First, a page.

As we came closer to Naples, Vesuvius became more distinct through the haze which overhung the harbor. A faint cloud of smoke was slowly rising from the crater, quite in contrast to the eruption several weeks ago. I began to feel at this point that I had had enough of world traveling. When this war is over and I am back with Georgia and Laurie, I shall be content to stay in California for the rest of my days.

       As Naples itself came more clearly into view, I was impressed by its size, being much larger than I anticipated. The harbor was quite crowded, with many ships lying out in the bay waiting to unload. Several ships lay partially sunk or turned on their side at the wharves, and many of the latter (those on their side) were being used to unload cargo upon. We tied up along-side of one, a former Italian hospital ship that had been scuttled by the retreating Germans.

          The buildings adjacent to the waterfront had the familiar hollow appearance of bombed buildings, but in contrast to Palermo, were not leveled to the ground in  many areas. It’s strange, but this has become an almost normal sight by now, and we look upon destruction with a peculiar casualness. The city rose gradually from the waterfront on a rather low hill, church steeples being a prominent feature of the skyline. On the whole, the buildings were much larger than those in Sicily, although not very high.  We were whisked through town in a truck convoy so that my observation was quite brief. I gathered a quick impression that, as a whole, the streets were wider and cleaner than those in Palermo, and a greater percentage of them were paved. The civilians also looked cleaner and better clothed. There was less outward evidence of destruction in the portions of the city away from the harbor. I am certain that my impressions would be altered by a more extensive survey.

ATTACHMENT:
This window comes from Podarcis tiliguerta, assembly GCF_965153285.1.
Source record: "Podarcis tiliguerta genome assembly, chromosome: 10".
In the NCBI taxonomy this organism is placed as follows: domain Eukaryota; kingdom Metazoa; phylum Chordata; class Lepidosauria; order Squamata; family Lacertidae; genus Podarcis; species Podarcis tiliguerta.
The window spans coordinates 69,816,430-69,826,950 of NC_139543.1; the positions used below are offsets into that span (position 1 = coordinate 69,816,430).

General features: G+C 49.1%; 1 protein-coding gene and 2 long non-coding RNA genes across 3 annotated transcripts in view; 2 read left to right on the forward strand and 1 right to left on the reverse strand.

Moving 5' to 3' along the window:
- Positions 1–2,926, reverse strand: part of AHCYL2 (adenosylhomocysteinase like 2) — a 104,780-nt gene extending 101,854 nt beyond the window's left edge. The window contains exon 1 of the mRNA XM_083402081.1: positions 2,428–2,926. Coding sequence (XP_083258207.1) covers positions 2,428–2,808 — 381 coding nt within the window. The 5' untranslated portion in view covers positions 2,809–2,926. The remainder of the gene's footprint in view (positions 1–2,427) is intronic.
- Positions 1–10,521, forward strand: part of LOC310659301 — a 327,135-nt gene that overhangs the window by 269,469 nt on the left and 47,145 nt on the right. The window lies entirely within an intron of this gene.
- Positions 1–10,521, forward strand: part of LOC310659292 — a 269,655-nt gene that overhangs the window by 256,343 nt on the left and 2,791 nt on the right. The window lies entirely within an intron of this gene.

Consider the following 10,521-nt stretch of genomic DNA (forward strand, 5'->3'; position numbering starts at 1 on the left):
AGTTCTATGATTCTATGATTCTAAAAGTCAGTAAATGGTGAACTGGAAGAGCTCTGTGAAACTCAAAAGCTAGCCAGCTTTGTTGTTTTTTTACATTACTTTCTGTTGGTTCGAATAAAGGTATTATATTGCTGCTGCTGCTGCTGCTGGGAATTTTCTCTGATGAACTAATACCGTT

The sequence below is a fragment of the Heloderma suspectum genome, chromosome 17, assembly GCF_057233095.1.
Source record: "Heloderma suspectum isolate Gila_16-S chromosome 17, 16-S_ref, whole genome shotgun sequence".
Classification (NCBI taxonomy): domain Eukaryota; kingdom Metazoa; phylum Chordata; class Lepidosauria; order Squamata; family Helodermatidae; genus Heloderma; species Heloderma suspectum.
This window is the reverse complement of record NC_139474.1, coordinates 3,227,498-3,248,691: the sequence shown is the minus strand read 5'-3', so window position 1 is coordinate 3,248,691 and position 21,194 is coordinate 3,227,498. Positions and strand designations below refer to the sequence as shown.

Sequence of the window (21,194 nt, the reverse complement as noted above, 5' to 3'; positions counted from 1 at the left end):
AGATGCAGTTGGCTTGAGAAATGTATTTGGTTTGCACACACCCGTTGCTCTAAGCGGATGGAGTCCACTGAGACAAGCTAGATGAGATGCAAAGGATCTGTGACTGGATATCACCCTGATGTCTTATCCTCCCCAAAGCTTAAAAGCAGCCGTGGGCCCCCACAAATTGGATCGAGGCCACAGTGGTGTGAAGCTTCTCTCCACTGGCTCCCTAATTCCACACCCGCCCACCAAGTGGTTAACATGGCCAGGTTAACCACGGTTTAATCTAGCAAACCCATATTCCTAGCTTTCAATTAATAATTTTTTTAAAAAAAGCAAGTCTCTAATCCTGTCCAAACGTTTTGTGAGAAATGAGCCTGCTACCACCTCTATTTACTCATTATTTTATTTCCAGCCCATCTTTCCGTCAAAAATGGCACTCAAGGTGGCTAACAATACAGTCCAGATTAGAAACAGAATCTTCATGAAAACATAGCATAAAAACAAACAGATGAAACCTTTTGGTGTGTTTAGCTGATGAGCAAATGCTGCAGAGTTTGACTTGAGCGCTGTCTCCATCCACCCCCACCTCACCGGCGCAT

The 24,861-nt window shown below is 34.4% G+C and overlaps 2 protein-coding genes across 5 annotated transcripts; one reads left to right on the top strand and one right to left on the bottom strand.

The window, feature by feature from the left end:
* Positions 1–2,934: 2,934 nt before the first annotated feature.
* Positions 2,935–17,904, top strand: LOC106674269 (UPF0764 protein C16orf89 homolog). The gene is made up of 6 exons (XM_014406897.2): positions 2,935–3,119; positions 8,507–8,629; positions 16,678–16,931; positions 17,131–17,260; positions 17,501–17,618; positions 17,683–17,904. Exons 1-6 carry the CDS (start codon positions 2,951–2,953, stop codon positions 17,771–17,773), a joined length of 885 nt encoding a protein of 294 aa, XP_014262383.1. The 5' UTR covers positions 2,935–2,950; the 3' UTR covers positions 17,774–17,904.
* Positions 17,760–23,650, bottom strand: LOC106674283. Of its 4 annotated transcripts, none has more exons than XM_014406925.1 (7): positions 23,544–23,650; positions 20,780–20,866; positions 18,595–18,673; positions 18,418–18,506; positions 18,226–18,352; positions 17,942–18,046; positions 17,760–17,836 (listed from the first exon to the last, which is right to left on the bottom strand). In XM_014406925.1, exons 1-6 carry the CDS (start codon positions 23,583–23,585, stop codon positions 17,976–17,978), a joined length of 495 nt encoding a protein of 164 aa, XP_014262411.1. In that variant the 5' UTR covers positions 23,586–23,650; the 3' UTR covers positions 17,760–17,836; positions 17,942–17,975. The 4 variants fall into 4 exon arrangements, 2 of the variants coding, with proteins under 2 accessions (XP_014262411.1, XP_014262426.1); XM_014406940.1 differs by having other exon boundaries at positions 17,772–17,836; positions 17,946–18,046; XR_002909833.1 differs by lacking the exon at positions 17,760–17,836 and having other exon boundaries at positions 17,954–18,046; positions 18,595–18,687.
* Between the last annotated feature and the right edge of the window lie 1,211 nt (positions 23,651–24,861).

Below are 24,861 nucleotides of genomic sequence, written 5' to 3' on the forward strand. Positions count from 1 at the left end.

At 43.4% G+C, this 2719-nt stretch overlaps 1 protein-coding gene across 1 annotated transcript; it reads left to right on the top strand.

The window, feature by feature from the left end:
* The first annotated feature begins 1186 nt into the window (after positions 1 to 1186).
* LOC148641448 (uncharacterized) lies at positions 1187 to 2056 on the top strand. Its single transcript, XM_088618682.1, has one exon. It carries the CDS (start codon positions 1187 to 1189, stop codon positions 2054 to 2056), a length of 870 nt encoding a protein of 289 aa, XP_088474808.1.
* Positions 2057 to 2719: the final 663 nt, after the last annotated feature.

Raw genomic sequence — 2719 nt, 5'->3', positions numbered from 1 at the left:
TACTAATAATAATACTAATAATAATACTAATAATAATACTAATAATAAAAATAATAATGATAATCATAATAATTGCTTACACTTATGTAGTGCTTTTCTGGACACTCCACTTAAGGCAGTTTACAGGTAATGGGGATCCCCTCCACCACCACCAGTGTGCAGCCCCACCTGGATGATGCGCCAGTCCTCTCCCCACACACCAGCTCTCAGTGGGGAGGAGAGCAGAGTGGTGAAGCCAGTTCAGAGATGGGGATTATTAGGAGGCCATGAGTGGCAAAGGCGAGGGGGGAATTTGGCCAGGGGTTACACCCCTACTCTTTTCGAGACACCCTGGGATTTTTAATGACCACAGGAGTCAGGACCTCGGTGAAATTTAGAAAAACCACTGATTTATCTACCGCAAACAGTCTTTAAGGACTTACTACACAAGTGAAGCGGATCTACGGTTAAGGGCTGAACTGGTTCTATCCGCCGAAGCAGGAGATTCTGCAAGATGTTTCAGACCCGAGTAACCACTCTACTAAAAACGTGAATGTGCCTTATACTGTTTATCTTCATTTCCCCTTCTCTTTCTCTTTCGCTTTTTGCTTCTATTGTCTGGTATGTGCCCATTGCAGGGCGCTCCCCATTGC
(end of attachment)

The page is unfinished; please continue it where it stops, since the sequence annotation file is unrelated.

Activity was at a great height with trucks zooming to and from the waterfront and through the city. The streets were crowded with civilians and soldiers. It was particularly interesting to see the various types of uniforms – American, British, South Africans with their red distinguishing shoulder insignia, Australians with their broad-brimmed hats turned up on one side, Ghoumies in their striped robes and turbans, French Africans with their red fez, Frenchmen, Italians – all these made up the Allied forces fighting in Italy.

.

Watch for René’s next letter on
June 5, 1944

During the 261 days that the 59th Evac Hospital was located in Palermo, they performed a total of 2,078 surgical cases – for an average of 7.96 cases per day. On October 23, 1943, their surgeons performed 21 cases –  the greatest number of procedures in a 24-hour period while stationed in Palermo.




Dr. Westdahl was not impressed by the island of Capri – as he saw it from about a mile or two off shore. Maybe he would have been more impressed if he had seen it from the air.




As they came closer to Naples, Vesuvius became more distinct.




Several ships lay partially sunk or turned on their side in the Naples harbor.